Students in Iwata Exchange Program showcase American culture at assembly

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MVHS students in the Iwata Exchange Program hosted a Cultural Assembly tonight at 7 p.m. in the theater. This year, the program has provided 25 students with the opportunity to live with host families in Iwata, Japan from April 6 to April 16. The assembly, which included a dance performance, jazz quartet, fashion show, and American Stereotype trivia game, will be presented again at Iwata Minami High School upon the students’ arrival in Japan.

William Blair, assistant principal and Iwata Exchange Program coordinator, said the program’s purpose is to “support cultural exchange, broaden perspectives and understanding, reduce egocentrism, and create interdependence.”

MVHS student delegates were selected to participate through an interview process last May. The program alternates each year between hosting Iwata students at MVHS and staying with Iwata students in Japan.

Students attend classes in Japan in a previous school trip

Students attend classes in Japan in a previous school trip. Photo courtesy of William Blair.

Junior Bahar Maghbouleh said that the Cultural Assembly is a way to share an accurate depiction of American culture.

“American culture is so hard to define,” Maghbouleh said. “ Showing the differences and similarities with Japanese culture and showing them what we value is a fun way to interconnect with people around the world.”

Maghbouleh worked to develop the “American Stereotype” trivia game; the audience evaluated the validity of common stereotypes by viewing and commenting on clips from “High School Musical” and “Honey Boo Boo”.

Sophomore Eren George led a dance performance, including two dance pieces choreographed by Dance Spectrum and the “Hoedown Throwdown” from Hannah Montana.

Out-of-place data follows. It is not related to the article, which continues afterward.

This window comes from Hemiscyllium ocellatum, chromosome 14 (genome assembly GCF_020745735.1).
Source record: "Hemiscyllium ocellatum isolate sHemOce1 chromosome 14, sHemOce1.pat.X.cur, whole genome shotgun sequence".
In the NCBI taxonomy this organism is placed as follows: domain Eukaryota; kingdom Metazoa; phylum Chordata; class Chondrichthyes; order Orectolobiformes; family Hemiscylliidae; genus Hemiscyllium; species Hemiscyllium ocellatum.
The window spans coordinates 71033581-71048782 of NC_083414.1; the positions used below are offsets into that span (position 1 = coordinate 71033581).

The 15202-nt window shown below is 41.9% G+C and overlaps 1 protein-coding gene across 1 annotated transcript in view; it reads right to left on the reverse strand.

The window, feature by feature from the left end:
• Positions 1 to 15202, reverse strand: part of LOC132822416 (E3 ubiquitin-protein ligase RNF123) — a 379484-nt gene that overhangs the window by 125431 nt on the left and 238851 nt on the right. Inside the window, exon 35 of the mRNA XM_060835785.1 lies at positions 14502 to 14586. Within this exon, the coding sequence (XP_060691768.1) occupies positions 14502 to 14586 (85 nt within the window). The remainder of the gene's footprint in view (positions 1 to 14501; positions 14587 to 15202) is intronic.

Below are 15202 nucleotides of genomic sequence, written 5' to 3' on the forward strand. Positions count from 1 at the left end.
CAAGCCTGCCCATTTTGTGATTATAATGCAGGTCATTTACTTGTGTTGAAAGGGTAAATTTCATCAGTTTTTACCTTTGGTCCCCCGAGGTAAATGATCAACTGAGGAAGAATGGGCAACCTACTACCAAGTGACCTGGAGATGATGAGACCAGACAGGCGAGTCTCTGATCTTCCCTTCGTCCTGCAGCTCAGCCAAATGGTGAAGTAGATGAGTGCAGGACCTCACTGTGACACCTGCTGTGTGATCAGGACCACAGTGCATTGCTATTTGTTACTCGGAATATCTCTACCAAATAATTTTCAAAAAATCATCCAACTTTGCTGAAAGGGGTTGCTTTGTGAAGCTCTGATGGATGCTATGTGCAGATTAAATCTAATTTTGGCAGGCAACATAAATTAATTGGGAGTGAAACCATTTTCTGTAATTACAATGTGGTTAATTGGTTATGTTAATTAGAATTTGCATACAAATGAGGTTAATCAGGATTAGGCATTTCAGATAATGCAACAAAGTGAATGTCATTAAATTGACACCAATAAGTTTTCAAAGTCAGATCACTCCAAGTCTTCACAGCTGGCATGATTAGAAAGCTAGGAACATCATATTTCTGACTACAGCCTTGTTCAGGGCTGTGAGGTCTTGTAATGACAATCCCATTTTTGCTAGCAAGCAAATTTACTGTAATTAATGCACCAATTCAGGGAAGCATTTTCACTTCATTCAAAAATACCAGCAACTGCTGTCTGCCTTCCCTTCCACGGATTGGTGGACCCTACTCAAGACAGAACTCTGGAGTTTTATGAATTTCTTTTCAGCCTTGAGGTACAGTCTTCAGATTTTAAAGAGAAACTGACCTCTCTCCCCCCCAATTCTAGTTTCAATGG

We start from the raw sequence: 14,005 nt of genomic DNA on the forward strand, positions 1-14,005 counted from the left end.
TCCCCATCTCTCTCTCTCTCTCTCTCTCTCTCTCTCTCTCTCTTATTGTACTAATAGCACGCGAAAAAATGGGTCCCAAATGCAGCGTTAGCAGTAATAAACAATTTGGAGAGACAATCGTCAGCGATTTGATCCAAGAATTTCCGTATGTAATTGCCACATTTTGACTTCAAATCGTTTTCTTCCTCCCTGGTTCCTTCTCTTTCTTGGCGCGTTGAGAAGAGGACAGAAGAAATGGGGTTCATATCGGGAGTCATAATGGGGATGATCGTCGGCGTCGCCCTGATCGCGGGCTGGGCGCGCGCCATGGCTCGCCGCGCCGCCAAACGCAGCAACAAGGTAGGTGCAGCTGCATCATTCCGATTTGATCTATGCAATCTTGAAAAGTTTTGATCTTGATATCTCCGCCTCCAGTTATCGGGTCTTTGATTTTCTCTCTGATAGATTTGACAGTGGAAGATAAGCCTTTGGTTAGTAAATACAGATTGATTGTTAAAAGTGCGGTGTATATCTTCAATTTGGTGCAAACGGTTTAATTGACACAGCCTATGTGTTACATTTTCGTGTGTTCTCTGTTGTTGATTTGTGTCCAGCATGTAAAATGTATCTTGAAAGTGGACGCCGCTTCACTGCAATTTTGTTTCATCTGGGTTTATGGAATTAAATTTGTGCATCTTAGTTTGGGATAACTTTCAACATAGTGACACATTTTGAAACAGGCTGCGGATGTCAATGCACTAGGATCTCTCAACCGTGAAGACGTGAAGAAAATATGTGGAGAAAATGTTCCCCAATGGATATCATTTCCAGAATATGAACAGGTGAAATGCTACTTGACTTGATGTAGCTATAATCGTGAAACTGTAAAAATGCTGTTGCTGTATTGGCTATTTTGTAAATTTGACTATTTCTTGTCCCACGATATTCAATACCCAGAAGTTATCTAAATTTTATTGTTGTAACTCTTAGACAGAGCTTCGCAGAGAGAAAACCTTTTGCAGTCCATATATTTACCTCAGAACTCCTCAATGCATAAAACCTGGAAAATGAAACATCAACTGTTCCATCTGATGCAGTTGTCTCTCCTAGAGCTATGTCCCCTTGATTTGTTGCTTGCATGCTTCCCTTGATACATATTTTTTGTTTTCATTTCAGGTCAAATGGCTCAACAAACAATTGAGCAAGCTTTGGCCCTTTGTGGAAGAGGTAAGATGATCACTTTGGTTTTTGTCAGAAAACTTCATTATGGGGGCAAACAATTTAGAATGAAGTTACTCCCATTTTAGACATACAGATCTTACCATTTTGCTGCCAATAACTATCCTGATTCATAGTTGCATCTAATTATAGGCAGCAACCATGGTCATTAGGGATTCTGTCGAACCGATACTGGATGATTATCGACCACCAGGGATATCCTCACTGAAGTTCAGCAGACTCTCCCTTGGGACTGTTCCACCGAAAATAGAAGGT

“All of the delegation is involved in our final dance,” George said. “A lot of the other delegates don’t dance much on their own, but that’s the fun part. We get to teach them and show them what it’s like to perform.”

Junior Kelly Kapp spearheaded the fashion segment of the assembly – students delegates modeled American cultural outfits from each decade after 1940. Kapp found most of the vintage clothing from her parents’ and grandparents’ closet, naming a “big and poofy prom dress” from the 1950s and a “psychedelic shirt” from the 1960s as her two favorite pieces that appeared on the runway.

In preparation for their arrival in Japan, Maghbouleh and other students made a gift for the school: a ceramic green pheasant, Japan’s national bird, and a haiku.

“A big part of Japanese culture is omiyage, the art of gift giving,” Maghbouleh said. “We are taking Japanese culture, but it has the MVHS twist because the haiku is in English and the ceramic was made in art class at MVHS. It’s to say thank you to the school for hosting us.”

During the trip to Iwata, students and staff will also explore Tokyo, Miyajima, Kyoto, and Hiroshima. Blair said the most memorable part of the trip in past years was visiting the Children’s Peace Monument, a memorial to commemorate child victims of the atomic bombing in Hiroshima.

“The power of any transformational experience with other cultures has a profound ripple effect,” Blair said. “If you leave our bubble and you connect in intimate ways beyond language, you truly understand the human experience. You see ‘them’ as us. When that happens and you come back to our community, it’s easier to see other ‘thems’ as us.”

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